It would not have solved the bigger problem, though--the problem of Japan. Ford management in the '70s did not have a clue as to why Japan was making the dramatic inroads it was making. We could have made Zero Defects all day long, and would have been ahead of everybody that had not come as far as we had, but we would never have become competitive with an industrial culture whose understanding and definition of quality had shifted for good in 1960. Taguchi redefined world-class quality in 1960 as "on target with minimum variation." Crosby's definition, probably valid and valuable in the earlier part of this century, was woefully obsolete and utterly impotent after 1960 (I am fairly certain that I could make a case for 1931, but that would probably be a full-blown paper).

I can't find anywhere in Crosby's book where he goes beyond conformance to specifications in his idea of what quality is. He talks about putting inspectors at the end of the line--they are not effective anywhere else. He says, "If you don't know what the defect level is, how do you know when to get mad?"

He says a lot...some pretty good, some pretty practical. A Crosby seminar was a kind of fun thing, and DID get everyone revved up about quality for a while. But Zero Defects is just no non-conforming product. If you're doing that in a world where meeting specs is enough, that's good--but we haven't lived in that world since 1960 (or 1950, or 1931, if you prefer).

I'm sorry. I tried, but I just could not find a way to reconcile Crosby's approach with this idea. My hat is off to anyone who can somehow make a case that I am failing to understand what Crosby meant by anything in QIF. If you can establish that there is some way to read an understanding of variation, systems, and the concept of the loss function between the lines in QIF, you are a much greater master of tricky semantics and verbal legerdemain than I.

I hope we can soon leave this discussion behind. I think that if we are eventually to go beyond Deming, we should not waste a great deal of time in dismissing an approach that stopped well short of Deming.

Rip Stauffer
Naval Leader Training Unit
ripstaur@vabch.com
-------End Snip-------

Regards,
Don

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Marc Smith
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posted 30 January 1999 04:31 PM     Click Here to See the Profile for Marc Smith   Click Here to Email Marc Smith     Edit/Delete Message   Reply w/Quote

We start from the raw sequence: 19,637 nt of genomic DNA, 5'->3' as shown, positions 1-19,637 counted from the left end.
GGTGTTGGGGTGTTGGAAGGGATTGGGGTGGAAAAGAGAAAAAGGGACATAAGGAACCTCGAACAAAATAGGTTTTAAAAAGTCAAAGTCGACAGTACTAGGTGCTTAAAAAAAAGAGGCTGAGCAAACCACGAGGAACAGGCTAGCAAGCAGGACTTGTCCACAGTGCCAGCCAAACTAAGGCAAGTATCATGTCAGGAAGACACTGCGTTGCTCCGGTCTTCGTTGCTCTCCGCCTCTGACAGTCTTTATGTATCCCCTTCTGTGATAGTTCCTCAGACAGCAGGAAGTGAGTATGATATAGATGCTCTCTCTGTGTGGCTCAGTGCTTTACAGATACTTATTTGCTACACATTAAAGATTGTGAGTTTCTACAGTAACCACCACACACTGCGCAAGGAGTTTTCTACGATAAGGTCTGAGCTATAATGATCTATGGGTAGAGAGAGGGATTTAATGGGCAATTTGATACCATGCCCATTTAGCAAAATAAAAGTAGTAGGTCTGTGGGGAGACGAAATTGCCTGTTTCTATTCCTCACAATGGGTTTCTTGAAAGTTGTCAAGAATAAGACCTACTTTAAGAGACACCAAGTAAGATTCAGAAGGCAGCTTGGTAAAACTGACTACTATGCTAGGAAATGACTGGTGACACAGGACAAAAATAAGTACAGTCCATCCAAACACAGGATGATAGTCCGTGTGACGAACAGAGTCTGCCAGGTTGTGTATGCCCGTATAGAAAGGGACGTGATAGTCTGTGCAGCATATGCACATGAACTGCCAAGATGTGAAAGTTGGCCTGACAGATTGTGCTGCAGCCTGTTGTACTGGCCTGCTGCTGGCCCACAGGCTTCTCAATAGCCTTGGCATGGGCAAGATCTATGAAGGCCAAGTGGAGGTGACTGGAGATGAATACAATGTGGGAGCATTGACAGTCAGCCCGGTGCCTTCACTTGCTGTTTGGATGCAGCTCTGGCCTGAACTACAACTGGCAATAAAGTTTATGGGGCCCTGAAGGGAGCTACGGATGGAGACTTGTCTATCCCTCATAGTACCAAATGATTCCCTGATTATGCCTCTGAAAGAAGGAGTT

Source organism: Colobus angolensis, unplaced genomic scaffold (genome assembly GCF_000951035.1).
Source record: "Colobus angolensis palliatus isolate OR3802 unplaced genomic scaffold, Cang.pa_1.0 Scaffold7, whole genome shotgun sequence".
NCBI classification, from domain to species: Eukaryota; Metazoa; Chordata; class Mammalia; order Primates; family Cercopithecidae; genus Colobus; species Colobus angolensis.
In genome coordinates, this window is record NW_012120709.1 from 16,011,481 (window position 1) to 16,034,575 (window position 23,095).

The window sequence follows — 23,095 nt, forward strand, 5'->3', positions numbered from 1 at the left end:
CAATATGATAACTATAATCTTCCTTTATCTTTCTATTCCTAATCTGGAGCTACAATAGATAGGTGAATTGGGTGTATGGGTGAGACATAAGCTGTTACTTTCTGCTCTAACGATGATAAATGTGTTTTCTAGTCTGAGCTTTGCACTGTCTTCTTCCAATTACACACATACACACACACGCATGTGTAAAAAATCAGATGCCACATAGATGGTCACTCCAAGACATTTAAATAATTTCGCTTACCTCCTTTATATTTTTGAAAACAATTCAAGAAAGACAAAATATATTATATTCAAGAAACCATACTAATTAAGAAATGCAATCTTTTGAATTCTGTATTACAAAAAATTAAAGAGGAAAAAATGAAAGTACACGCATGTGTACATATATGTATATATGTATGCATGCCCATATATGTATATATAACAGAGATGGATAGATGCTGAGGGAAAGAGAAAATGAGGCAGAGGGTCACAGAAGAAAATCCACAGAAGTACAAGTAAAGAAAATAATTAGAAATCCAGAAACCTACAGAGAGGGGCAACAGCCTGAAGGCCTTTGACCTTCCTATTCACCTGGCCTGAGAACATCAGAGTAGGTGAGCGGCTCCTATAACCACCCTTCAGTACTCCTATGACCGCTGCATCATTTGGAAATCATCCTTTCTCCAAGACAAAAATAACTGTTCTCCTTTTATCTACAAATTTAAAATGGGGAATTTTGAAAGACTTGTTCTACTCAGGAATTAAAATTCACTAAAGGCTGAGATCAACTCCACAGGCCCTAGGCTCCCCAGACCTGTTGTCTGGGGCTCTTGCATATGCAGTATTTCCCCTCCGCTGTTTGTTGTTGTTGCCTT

Damn... Another list I should be reading....

Good posting, Don. I guess I hear stuff from all sides and take my own view which is why I said above that "I'll choose my own roadmap, thank you." As to the definition of 'quailty' - well, we could all write papers on that!

Taguchi's loss function is a bit more concrete to me than Crosby's Zero Defects.

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Kevin Mader
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posted 01 February 1999 09:42 AM     Click Here to See the Profile for Kevin Mader   Click Here to Email Kevin Mader     Edit/Delete Message   Reply w/Quote
Don,

That was a great post. Thanks. Kev

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Don Winton
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posted 01 February 1999 10:33 AM     Click Here to See the Profile for Don Winton   Click Here to Email Don Winton     Edit/Delete Message   Reply w/Quote
quote:
I'll choose my own roadmap, thank you.

I agree Marc. I have never been one to accept any so-called "best" way at face value. I prefer to design hybrids based on a particular organization's wants and needs.

quote:
As to the definition of 'quailty' - well, we could all write papers on that

Wouldn't be a great read!

quote:
Taguchi's loss function is a bit more concrete to me than Crosby's Zero Defects

Agreed. Also easier to explain in terms most can relate to.

Regards,
Don

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Smooth
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I have heard that Taguchi's loss function has certain defects and that a modified loss function is developed. I have yet to find any literature on this matter. How true is this and any idea where I could get literature on it?

Regards,
Smooth